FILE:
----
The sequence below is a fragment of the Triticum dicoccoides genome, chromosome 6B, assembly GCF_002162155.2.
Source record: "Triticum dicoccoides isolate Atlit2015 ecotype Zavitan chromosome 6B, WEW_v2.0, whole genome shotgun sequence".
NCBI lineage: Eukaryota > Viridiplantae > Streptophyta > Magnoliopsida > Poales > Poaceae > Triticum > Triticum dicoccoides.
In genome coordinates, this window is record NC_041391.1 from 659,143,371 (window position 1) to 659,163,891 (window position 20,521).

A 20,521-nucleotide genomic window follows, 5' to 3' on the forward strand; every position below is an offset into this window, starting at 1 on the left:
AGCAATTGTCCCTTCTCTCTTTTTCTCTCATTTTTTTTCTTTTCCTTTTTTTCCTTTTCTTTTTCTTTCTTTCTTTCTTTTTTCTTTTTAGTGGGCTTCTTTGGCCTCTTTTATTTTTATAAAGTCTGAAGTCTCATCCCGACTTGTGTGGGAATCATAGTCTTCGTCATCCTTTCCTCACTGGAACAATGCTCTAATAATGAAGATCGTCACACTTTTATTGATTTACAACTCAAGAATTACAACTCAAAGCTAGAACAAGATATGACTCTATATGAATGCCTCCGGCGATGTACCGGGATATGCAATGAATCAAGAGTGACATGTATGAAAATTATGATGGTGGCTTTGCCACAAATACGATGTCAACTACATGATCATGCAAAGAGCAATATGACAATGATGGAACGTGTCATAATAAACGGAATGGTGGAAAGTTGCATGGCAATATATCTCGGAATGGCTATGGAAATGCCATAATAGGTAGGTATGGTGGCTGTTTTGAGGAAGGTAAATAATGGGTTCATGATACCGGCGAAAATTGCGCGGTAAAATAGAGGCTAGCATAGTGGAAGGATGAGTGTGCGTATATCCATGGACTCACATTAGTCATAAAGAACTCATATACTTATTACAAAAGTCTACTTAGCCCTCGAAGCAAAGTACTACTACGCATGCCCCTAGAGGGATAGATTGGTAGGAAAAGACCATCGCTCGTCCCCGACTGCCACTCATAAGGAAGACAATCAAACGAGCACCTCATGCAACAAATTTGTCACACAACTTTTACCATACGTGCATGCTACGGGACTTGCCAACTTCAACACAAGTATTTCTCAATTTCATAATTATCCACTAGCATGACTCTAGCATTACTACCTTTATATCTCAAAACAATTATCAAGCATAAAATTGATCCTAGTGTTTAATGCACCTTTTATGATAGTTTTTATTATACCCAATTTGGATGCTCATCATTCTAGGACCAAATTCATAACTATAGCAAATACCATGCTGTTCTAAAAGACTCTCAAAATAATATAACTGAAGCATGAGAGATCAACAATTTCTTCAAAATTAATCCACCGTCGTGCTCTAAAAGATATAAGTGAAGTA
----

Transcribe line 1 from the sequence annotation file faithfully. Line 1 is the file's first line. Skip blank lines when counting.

The sequence below is a fragment of the Triticum dicoccoides genome, chromosome 6B, assembly GCF_002162155.2.